There are two options: buy your own webspace and install a blogging platform (if, for example you want to tie it in with your portfolio website); or just register with a blogging website.

I’ve covered the installation process in other articles, like this one for journalism.co.uk, so let’s just talk free platforms.

WordPress, Tumblr, Posterous, Blogspot…

There are a whole host of blogging platforms out there (they’re known widely as Content Management Systems or CMS).

Each one has its own benefits and downsides. Look for other blogs you admire and like the look of, and follow their route. Here’s a quick introduction.

WordPress.com

URL: http://yourname.wordpress.com
Cost: free
Used by: Adam Westbrook, journalism.co.uk, Duckrabbit, studio .fu, Innovative Interactivity, 10,000 Words

The best thing about WordPress is its ease of use, regular updates and flexibility in terms of appearance. Writing a blog is as easy as filling in a box, formatting some text, and inserting pictures.

WordPress opened up their code to developers years back which led to the creation of countless unique themes anyone can use. It means you can give your blog a personalised appearance quite easily. You can use ‘portfolio themes‘ to show off your work and ‘magazine themes‘ to give your blog a newspaper appearance.

It has some downsides though. WordPress is particularly vulnerable to spammers and security hacks, simply by way of its popularity.

Tumblr.com

URL: http://yourname.tumblr.com
Cost: free
Used by: NewsWeek, Paul Balcerak, Dave Lee, Adam Westbrook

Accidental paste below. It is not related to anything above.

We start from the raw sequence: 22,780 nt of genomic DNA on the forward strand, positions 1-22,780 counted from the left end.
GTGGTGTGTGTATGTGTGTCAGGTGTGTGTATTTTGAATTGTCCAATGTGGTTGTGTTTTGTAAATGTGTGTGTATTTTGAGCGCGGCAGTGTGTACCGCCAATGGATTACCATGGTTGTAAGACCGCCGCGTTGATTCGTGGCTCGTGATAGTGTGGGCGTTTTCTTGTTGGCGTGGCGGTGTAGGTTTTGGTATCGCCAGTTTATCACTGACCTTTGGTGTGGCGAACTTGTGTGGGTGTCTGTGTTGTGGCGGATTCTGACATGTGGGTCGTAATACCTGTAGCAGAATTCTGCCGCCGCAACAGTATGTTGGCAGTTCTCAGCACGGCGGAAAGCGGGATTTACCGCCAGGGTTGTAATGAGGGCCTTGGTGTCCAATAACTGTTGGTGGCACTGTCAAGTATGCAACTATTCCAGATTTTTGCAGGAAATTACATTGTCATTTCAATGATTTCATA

I’ve really grown to like Tumblr of late. It’s an appealing alternative to WordPress, designed for short-form blog posts, sometimes as short as a single photograph, quote or link. Readers can leave comments, but more often ‘reblog’ the post.

If you don’t have time to write lots, or prefer using images and video to communicate then Tumblr’s a great option. It’s all about sharing good content: photographs, links, videos, audio. If you spend an inordinate amount of time browsing the web, taking photographs, or shooting video Tumblr is a great place to share your discoveries. For example, if you’re a science journalist, it could be a great platform for either sharing links to articles you’re researching, or for documenting the shooting/editing of your multimedia.

On the downside, Tumblr’s themes are far fewer in number and it has fewer options for customising the look of your blog. However, for many users that’s OK – they’re all about the content.

Posterous

URL: http://yourname.posterous.com
Cost: free
Used by: Cafacio, Rebecca Thompson